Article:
Commercial tenants typically want the right to “go dark” in the event that their businesses are not generating enough revenue. “Going dark”basically means that a business will stop operating while continuing to pay rent. This strategy can save tenants the cost of stocking and staffing the space they rent and will help allow them to get back on their feet.
However, if a landlord gives a tenant the right to go dark, they may want to also specify a recapture right which allows them to eventually take back the space and replace the tenant.
While an owner’s right to recapture is a reasonable trade off for a tenant’s right to go dark, a landlord will want to take steps to negotiate a broad recapture right that gives them sufficient leeway when exercising this option since many have a narrow time frame to make the decision.
In today's economic climate, many retailers are finding it more difficult to continue operations. We see this in large shopping malls where numerous empty stores pop up as more and more stores go bankrupt or cease business for a variety of reasons. Those empty stores do not necessarily indicate that the property is not leased. The lessee may have simply ceased to operate, or, in industry terms, have "gone dark."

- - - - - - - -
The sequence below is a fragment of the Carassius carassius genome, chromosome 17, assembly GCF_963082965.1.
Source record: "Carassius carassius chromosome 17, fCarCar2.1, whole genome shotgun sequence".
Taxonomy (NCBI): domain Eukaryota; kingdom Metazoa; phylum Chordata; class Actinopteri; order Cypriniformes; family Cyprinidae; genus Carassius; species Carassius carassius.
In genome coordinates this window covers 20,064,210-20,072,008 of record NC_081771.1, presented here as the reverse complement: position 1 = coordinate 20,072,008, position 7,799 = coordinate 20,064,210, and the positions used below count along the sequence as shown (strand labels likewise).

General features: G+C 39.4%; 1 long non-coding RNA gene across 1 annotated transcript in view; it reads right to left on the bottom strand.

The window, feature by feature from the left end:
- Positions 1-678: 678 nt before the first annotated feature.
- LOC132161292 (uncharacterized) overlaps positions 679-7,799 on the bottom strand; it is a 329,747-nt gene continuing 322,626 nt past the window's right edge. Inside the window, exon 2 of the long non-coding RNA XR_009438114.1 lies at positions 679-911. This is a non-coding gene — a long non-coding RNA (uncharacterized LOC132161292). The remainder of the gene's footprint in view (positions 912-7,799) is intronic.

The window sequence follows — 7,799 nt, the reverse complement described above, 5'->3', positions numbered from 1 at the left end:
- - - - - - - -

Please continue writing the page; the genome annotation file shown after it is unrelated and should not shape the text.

Most commercial lease provisions now contain tenant-driven terms that allow tenants to cease operations in a leased space if continuing to operate is no longer economically feasible. The "go dark" provision is basically a co-tenancy clause. Although some landlords still resist these clauses, more landlords have become more willing given the economic realities of multiple retail closures. In some contracts, a lessee may go dark but continue to pay a portion of rent to the landlord. However, the rent will be substantially decreased.
Cutting Losses - When a location is no longer profitable, a tenant will decide that paying rent without the additional costs of carrying inventory and paying salaries minimizes the losses.
Temporary Closing - In some cases, a retailer may need to "go dark" for reasons other than a failing business, such as major operation restructures or a brand overhaul. Without a "going dark" clause, the retailer would be in default for closing their doors. However, the clause gives them leeway to preserve the time and save the costs of not having to operate during the restructure or rebranding.